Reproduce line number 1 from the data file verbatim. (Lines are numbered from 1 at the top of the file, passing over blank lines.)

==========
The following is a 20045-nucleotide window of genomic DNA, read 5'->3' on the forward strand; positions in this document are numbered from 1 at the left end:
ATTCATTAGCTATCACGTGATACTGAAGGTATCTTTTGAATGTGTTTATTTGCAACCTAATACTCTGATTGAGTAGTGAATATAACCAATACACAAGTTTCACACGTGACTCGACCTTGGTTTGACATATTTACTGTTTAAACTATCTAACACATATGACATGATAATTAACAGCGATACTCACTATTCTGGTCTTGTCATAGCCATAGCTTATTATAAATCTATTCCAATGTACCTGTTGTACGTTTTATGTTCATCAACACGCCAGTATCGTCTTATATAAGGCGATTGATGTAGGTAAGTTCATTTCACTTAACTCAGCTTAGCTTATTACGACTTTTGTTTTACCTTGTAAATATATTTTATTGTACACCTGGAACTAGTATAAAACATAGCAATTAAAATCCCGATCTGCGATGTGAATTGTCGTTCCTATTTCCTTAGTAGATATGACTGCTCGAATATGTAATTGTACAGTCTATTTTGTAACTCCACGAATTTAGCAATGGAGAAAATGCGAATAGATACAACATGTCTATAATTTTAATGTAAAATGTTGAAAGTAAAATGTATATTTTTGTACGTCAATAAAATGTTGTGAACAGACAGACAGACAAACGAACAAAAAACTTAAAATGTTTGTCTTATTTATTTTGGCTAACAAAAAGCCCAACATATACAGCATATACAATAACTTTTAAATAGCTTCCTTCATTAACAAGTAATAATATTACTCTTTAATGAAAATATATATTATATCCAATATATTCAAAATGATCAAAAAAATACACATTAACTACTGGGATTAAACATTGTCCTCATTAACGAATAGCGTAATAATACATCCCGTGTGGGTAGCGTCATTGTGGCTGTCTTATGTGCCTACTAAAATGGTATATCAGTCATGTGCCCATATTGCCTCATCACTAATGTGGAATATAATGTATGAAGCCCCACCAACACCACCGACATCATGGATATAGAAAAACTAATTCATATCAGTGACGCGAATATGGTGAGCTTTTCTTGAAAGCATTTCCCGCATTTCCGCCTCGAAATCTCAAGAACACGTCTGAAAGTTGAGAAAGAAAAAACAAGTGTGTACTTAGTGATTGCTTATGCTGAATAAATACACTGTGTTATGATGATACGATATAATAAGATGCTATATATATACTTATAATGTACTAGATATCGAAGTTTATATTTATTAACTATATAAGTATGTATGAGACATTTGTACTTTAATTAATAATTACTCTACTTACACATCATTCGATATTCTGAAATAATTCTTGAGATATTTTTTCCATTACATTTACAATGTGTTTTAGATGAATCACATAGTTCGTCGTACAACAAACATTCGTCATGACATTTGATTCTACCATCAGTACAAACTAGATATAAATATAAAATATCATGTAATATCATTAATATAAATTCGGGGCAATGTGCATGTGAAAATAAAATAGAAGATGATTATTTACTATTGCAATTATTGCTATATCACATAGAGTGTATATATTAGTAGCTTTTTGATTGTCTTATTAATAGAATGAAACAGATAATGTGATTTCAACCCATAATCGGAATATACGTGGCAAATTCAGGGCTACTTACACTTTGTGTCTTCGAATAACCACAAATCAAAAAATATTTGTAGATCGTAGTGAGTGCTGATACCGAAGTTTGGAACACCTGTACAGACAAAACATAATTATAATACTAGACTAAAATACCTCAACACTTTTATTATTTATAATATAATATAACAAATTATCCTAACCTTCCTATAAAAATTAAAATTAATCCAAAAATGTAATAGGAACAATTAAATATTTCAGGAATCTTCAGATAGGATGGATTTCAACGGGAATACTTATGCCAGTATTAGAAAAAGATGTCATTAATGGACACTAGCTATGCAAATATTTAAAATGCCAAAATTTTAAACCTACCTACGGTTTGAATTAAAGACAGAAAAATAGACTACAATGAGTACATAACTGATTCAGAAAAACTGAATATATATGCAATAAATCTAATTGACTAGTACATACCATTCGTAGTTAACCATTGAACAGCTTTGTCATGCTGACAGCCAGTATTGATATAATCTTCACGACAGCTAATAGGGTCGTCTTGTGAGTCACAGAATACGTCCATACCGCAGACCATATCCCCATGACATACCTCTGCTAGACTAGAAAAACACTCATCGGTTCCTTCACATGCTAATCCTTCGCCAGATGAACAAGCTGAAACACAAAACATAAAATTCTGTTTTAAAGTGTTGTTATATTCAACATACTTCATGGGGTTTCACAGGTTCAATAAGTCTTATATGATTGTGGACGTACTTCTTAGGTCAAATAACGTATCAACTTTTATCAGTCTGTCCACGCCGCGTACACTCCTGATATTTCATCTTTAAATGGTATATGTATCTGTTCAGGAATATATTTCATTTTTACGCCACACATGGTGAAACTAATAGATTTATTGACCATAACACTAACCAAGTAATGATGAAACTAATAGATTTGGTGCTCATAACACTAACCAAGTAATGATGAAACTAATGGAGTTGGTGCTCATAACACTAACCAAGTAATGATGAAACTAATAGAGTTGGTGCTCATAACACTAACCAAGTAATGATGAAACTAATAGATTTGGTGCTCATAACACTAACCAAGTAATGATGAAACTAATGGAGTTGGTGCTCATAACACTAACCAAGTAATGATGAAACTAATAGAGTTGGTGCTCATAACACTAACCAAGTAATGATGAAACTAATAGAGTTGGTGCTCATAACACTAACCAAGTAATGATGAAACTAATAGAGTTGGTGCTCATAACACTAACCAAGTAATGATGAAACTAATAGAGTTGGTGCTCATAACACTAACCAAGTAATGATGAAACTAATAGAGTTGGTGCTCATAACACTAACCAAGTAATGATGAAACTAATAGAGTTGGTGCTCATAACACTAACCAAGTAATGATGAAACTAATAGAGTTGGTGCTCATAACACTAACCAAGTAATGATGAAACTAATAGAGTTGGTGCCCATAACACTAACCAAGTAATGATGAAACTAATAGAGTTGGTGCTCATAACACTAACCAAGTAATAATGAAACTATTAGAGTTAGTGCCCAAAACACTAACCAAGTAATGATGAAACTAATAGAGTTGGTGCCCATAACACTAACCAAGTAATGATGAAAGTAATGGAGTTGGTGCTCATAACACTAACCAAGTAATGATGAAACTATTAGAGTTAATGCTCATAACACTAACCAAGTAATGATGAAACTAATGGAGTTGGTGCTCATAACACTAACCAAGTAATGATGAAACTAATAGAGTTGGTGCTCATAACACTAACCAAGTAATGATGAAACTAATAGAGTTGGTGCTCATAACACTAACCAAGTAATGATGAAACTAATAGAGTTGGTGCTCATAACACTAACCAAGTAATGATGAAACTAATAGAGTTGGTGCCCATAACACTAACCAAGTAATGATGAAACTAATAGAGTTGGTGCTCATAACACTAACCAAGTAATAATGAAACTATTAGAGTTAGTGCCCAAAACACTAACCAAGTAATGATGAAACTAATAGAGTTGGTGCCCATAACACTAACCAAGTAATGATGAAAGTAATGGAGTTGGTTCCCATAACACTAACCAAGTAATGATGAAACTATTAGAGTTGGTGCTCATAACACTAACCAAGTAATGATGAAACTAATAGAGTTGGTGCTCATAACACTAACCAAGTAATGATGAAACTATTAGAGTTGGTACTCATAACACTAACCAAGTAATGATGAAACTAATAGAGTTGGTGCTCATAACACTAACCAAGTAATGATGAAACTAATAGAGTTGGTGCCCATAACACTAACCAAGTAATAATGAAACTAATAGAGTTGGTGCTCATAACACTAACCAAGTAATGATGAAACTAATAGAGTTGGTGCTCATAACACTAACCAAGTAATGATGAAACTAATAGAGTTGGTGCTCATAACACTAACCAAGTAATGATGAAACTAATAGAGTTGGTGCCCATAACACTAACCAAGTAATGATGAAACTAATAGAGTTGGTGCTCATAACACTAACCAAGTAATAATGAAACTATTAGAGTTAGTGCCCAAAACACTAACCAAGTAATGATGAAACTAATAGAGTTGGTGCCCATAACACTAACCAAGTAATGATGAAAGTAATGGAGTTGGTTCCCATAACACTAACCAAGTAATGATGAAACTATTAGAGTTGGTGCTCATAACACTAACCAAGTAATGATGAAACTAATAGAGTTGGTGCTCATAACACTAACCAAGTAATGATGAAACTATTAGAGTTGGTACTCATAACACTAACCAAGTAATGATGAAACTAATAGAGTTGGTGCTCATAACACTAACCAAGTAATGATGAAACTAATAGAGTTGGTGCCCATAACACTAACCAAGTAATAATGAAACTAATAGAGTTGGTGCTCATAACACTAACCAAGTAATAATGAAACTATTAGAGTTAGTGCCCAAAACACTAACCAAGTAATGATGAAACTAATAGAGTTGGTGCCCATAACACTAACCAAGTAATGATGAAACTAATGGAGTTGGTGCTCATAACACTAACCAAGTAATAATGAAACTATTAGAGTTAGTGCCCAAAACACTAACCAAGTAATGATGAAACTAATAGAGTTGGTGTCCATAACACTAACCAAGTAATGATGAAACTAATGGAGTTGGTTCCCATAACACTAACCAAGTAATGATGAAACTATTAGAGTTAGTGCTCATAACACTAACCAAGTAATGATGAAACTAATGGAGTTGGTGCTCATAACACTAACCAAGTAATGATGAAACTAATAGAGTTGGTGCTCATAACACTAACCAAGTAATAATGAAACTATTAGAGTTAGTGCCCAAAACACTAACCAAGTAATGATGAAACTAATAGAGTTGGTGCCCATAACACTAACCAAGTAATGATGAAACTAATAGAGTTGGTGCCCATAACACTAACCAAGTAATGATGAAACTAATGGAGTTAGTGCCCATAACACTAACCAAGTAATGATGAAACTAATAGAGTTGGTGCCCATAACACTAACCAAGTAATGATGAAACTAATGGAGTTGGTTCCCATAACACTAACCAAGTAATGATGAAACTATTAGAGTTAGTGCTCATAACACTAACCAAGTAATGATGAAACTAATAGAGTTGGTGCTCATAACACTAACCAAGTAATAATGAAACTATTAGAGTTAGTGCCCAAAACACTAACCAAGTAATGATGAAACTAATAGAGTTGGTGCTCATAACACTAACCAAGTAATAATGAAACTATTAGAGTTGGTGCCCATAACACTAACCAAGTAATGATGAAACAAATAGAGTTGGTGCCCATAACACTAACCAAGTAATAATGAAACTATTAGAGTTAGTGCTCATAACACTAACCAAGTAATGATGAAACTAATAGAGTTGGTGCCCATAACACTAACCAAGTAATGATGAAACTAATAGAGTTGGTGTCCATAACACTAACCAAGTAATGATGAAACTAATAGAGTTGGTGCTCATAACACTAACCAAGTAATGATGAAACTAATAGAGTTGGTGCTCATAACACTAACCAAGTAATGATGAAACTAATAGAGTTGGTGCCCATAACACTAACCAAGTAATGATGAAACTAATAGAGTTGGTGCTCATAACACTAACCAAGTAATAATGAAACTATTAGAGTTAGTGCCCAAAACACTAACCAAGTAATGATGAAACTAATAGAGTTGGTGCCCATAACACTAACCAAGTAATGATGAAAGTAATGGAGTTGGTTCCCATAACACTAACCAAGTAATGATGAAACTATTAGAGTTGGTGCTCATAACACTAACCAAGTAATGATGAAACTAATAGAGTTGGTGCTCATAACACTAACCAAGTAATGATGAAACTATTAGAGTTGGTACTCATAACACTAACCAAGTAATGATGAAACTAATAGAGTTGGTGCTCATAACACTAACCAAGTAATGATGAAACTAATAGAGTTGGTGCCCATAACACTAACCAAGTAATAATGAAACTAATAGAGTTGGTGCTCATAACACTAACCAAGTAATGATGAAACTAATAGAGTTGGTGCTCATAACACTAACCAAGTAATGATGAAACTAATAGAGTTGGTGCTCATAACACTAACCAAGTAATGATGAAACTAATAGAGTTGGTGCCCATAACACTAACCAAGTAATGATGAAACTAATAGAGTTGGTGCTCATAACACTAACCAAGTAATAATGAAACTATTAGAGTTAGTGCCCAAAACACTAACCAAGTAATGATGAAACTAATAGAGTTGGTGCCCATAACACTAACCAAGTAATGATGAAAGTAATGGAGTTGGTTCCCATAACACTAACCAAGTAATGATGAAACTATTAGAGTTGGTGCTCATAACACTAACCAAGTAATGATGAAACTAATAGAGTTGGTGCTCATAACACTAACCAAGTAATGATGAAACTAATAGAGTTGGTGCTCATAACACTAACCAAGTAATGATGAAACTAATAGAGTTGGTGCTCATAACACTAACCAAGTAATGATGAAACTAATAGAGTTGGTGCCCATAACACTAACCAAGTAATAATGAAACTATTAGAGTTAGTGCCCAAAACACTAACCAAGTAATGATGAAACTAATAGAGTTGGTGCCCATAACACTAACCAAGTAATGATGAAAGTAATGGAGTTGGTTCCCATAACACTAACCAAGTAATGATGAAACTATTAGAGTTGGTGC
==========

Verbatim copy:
The following is a 20045-nucleotide window of genomic DNA, read 5'->3' on the forward strand; positions in this document are numbered from 1 at the left end: